Jump to content
Avant Labs
blarger

Concrete and Abstract

Recommended Posts

What the deuce is the difference between "abstract" and "concrete" when we apply the term to ideas or fields of inquiry? We bandy about these terms all the time in everyday language, but how do/ought we to categorize them? The boring, and maybe true, argument, is that we classify things we easily understand, that already fit into our frameworks, as "concrete", and we only say "that's abstract" when it makes our brain work in a way it prefers not to or never has before. For me, math and statistics are abstract. But fair warning, I really don't like doing them, mainly because I find tautologies boring, and that I never feel like I've come away smarter or better off after having studied them. Although I don't mind learning them if they help me solve a concrete problem that I am interested in. But again, what does concrete even mean? Of course there are no real answers in discussions like this, but thinking about it will certainly uncover your implicit assumptions in how you interact with and talk about the world.

 

My stab in the dark: I personally call concrete that which occurs in the physico-sensory realm. Academic fields and ideas which try to tell me what has/is/will occur(ed) in the physical realm is Concrete: Biology, History, Astronomy. But all these fields use cognitively created tools to interface with the stuff-world -- symbolic logical systems -- math, formal logic, computer programming, statistical models. Those who like to fiddle with the rules and behaviors of the "tools by which" for fiddling's sake, well, that is an Abstract endeavor. But the real interesting question is, what about philosophy, religion, theoretical psychology, critical theory? I think we need another term, a hybrid -- Con-Stract, which is usefully close to Construct. These fields are ultimately critical (critiquing) in their function, because in aiming to "reveal" or "discover" the patterns or "Rules" by which Man-the-abstracter can and/or should interface with the world of stuff, they in effect Construct new norms and assumptions for everyone else. These fields are ultimately rhetorical in their function -- they try to convince us of that which Is and True that we can't touch or quantify. To summarize, Concrete untertakings ultimately are about Whats. Abstract fields ultimately offer the Hows we record and manipulate and simulate and master Whats. Construct-ive endeavors basically try to "inform" us about the Where, the frameworks-within-which, everything else inescapably occurs, all that which is (and isn't) "hidden but necessary" for everything else in the first place. So by this, Plato and Freud were in their roles more like priests/shamans than scientists or logicians, even if they used organized logical thought and tried to explain things about the world, in terms of the target/implications of their inquiries, and its subsquent function in society. Of course, my conceptions of all these differences are extremely conditioned by the contingencies of history, memes... fucking tangled web, this is.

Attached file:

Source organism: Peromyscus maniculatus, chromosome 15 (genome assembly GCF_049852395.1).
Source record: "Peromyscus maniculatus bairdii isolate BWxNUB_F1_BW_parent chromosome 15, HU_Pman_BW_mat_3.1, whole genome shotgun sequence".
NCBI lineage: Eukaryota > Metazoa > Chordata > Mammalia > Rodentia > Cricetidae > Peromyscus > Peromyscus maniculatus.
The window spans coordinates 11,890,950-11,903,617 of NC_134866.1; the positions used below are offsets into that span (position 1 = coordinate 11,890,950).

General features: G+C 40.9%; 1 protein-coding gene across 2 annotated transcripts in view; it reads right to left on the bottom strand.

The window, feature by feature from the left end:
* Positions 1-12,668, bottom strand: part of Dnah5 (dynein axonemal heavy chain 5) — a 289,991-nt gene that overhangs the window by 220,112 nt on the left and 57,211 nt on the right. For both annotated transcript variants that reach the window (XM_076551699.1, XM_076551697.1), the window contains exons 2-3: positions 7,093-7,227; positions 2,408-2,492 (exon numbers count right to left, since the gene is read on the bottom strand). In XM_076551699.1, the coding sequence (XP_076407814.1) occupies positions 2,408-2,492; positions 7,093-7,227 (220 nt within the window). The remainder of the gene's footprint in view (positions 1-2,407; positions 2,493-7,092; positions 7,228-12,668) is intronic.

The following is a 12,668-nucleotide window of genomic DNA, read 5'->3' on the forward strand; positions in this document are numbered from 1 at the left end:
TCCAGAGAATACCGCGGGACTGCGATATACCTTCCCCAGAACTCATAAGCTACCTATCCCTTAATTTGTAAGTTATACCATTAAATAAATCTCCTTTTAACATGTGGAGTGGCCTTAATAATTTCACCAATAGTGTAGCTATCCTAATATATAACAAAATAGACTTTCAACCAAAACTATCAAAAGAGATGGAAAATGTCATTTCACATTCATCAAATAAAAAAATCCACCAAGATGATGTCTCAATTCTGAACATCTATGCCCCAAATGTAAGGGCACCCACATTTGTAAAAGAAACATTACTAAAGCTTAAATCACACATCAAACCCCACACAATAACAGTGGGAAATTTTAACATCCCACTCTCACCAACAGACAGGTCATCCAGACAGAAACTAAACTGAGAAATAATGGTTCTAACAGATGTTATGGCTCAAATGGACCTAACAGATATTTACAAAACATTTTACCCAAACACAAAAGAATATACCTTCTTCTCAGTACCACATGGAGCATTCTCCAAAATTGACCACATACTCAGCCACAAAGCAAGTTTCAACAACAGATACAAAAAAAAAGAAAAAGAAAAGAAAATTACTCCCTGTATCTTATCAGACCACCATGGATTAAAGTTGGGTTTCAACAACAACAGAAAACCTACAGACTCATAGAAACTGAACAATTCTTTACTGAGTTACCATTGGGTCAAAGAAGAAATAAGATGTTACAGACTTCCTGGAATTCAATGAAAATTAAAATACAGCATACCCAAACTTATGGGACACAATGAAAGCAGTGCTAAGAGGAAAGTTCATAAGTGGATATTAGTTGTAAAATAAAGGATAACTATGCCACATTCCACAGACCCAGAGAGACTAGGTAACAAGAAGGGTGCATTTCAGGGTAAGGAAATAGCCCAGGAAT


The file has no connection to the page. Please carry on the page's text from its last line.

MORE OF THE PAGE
Anyone else have ideas on how to slice this cake?

Share this post


Link to post
Share on other sites

I always find looking at the etymologies helps:

 

abstract: abs trahere ---> drawn away from

 

concret: con crescere ---> grown together

 

For Hegel, this became the notion that, in terms of Spirit, individual things were abstract (drawn away from the Universal), while the Universal was concrete (all things having grown together). Thus, in the Hegelian system, knowledge moves from the abstract to the concrete.

 

"It seems to be correct to begin with the real and the concrete, with the real production, thus to begin, in economics, with e.g. the population, which is the foundation and the subject of the entire social act of production. However, on closer examination this proves false. The population is an abstraction if I leave out, for example, the classes of which it is composed. These classes in turn are an empty phrase if I am not familiar with the elements on which they rest. E.g. wage labour, capital, etc. These latter in turn presuppose exchange, division of labour, process, etc. For example, capital is nothing without wage labour, without value, money, price, etc. Thus, if I were to begin with the population, this would be a chaotic conception of the whole, and I would then, by means of further determination, move analytically towards ever more simple concepts, from the imagined concrete towards ever thinner abstractions until I had arrived at the simplest determinations."

 

- Karl Marx, Grundrisse

Share this post


Link to post
Share on other sites
The population is an abstraction if I leave out, for example, the classes of which it is composed. These classes in turn are an empty phrase if I am not familiar with the elements on which they rest.
Gee, it would be a wonder if he might have instead considered, oh I don't know, for example, human beings...

Share this post


Link to post
Share on other sites

×